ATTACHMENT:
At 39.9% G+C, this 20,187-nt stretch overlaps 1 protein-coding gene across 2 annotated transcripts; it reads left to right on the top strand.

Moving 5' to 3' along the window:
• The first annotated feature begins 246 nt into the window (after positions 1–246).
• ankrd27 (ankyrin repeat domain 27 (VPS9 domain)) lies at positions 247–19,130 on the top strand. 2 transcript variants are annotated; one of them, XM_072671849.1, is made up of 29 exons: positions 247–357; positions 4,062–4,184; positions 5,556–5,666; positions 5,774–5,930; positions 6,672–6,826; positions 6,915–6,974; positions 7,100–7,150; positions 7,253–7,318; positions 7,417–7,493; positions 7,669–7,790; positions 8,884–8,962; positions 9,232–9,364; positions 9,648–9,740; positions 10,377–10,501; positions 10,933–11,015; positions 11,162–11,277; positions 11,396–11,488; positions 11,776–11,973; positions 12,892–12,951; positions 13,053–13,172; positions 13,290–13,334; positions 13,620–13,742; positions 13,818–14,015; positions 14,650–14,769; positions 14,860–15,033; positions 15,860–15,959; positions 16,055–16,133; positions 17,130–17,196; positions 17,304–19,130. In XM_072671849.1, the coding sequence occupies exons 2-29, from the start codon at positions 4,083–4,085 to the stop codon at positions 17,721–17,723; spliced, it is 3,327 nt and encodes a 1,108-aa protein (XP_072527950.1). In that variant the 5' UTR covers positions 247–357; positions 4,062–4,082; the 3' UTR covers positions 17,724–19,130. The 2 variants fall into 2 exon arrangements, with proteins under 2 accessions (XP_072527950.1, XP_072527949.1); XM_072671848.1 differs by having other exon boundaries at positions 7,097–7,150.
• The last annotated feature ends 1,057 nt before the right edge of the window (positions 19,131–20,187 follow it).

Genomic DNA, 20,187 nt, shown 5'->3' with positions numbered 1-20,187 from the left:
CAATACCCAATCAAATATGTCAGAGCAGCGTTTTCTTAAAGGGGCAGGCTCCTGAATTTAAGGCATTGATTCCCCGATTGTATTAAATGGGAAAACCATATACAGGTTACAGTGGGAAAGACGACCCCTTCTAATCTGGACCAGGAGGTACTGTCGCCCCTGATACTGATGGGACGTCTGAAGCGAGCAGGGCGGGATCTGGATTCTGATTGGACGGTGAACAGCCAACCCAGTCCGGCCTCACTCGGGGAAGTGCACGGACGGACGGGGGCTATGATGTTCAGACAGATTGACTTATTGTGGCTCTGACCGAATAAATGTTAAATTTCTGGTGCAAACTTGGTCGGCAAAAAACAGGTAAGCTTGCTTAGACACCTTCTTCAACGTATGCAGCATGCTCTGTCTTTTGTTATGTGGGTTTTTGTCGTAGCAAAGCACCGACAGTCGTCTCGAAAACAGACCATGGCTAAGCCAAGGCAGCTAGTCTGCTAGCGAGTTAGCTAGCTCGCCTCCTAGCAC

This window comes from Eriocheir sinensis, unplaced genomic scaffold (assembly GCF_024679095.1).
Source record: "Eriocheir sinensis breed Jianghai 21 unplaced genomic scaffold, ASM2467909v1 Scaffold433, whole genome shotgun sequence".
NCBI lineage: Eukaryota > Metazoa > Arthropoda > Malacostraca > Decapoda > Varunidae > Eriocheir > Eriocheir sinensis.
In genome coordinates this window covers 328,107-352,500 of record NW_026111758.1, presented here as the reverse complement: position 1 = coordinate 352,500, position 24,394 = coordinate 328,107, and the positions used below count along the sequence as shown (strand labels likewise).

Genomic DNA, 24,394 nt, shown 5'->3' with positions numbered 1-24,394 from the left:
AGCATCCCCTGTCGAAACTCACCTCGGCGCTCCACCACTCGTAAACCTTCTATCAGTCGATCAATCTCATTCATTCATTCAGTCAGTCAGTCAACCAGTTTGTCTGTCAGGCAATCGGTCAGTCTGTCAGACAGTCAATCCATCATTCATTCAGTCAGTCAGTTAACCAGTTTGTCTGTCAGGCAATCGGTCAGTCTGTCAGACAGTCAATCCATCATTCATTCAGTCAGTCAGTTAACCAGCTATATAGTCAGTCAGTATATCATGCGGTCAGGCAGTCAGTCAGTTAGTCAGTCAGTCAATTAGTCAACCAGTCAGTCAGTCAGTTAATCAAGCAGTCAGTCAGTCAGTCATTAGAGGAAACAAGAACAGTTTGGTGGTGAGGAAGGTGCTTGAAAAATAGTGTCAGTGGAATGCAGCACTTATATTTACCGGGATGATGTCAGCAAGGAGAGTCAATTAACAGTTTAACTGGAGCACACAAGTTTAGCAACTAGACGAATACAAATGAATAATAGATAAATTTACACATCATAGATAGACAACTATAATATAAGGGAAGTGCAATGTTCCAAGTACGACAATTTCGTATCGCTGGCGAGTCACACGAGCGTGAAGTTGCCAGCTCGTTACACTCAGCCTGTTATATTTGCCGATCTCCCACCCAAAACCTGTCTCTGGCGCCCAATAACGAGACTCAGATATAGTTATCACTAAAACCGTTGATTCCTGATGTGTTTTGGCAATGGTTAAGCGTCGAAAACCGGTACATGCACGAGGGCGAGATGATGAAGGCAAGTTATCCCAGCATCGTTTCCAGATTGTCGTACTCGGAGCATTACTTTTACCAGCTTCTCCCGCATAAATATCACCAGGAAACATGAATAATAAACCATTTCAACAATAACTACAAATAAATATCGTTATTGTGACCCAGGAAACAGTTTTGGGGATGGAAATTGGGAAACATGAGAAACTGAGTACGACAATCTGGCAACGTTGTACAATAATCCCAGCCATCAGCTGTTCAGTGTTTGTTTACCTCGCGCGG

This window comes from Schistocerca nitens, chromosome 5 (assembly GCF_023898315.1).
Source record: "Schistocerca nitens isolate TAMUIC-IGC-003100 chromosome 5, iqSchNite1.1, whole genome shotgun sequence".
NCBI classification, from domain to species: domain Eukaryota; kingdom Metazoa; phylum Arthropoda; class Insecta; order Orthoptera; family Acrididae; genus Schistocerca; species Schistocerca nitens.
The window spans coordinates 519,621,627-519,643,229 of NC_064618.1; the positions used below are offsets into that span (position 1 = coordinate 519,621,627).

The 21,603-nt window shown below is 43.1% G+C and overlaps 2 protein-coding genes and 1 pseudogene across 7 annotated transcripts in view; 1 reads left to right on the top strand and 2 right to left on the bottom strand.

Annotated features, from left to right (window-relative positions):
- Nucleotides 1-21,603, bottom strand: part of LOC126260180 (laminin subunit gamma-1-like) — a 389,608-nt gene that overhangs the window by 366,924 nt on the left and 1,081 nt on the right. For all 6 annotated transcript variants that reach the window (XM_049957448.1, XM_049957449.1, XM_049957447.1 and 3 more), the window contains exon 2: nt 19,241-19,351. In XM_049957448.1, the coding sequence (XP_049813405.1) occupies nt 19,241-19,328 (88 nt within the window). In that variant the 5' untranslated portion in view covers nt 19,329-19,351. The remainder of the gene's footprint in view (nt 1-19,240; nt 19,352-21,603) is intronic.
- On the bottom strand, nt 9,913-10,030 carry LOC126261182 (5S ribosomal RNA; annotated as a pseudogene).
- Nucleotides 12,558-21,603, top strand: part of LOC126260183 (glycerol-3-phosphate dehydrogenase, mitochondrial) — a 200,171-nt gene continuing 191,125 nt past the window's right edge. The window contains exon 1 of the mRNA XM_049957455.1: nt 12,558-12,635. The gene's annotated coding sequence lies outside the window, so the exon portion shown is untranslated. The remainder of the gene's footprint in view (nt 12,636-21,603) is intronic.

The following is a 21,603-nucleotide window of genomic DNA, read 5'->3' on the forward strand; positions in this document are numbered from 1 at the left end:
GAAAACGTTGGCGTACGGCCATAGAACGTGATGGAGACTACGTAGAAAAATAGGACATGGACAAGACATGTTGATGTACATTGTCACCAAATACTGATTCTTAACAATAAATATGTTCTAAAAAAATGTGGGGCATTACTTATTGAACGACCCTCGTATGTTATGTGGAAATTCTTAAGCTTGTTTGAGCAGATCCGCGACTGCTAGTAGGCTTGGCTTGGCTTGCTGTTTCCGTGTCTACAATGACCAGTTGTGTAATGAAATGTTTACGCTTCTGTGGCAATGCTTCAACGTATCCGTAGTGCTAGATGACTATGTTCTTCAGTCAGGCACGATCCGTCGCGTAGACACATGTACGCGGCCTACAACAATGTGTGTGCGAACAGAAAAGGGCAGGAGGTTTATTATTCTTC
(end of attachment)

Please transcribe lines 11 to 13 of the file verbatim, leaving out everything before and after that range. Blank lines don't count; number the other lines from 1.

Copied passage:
In genome coordinates this window covers 328,107-352,500 of record NW_026111758.1, presented here as the reverse complement: position 1 = coordinate 352,500, position 24,394 = coordinate 328,107, and the positions used below count along the sequence as shown (strand labels likewise).

Genomic DNA, 24,394 nt, shown 5'->3' with positions numbered 1-24,394 from the left:
AGCATCCCCTGTCGAAACTCACCTCGGCGCTCCACCACTCGTAAACCTTCTATCAGTCGATCAATCTCATTCATTCATTCAGTCAGTCAGTCAACCAGTTTGTCTGTCAGGCAATCGGTCAGTCTGTCAGACAGTCAATCCATCATTCATTCAGTCAGTCAGTTAACCAGTTTGTCTGTCAGGCAATCGGTCAGTCTGTCAGACAGTCAATCCATCATTCATTCAGTCAGTCAGTTAACCAGCTATATAGTCAGTCAGTATATCATGCGGTCAGGCAGTCAGTCAGTTAGTCAGTCAGTCAATTAGTCAACCAGTCAGTCAGTCAGTTAATCAAGCAGTCAGTCAGTCAGTCATTAGAGGAAACAAGAACAGTTTGGTGGTGAGGAAGGTGCTTGAAAAATAGTGTCAGTGGAATGCAGCACTTATATTTACCGGGATGATGTCAGCAAGGAGAGTCAATTAACAGTTTAACTGGAGCACACAAGTTTAGCAACTAGACGAATACAAATGAATAATAGATAAATTTACACATCATAGATAGACAACTATAATATAAGGGAAGTGCAATGTTCCAAGTACGACAATTTCGTATCGCTGGCGAGTCACACGAGCGTGAAGTTGCCAGCTCGTTACACTCAGCCTGTTATATTTGCCGATCTCCCACCCAAAACCTGTCTCTGGCGCCCAATAACGAGACTCAGATATAGTTATCACTAAAACCGTTGATTCCTGATGTGTTTTGGCAATGGTTAAGCGTCGAAAACCGGTACATGCACGAGGGCGAGATGATGAAGGCAAGTTATCCCAGCATCGTTTCCAGATTGTCGTACTCGGAGCATTACTTTTACCAGCTTCTCCCGCATAAATATCACCAGGAAACATGAATAATAAACCATTTCAACAATAACTACAAATAAATATCGTTATTGTGACCCAGGAAACAGTTTTGGGGATGGAAATTGGGAAACATGAGAAACTGAGTACGACAATCTGGCAACGTTGTACAATAATCCCAGCCATCAGCTGTTCAGTGTTTGTTTACCTCGCGCGG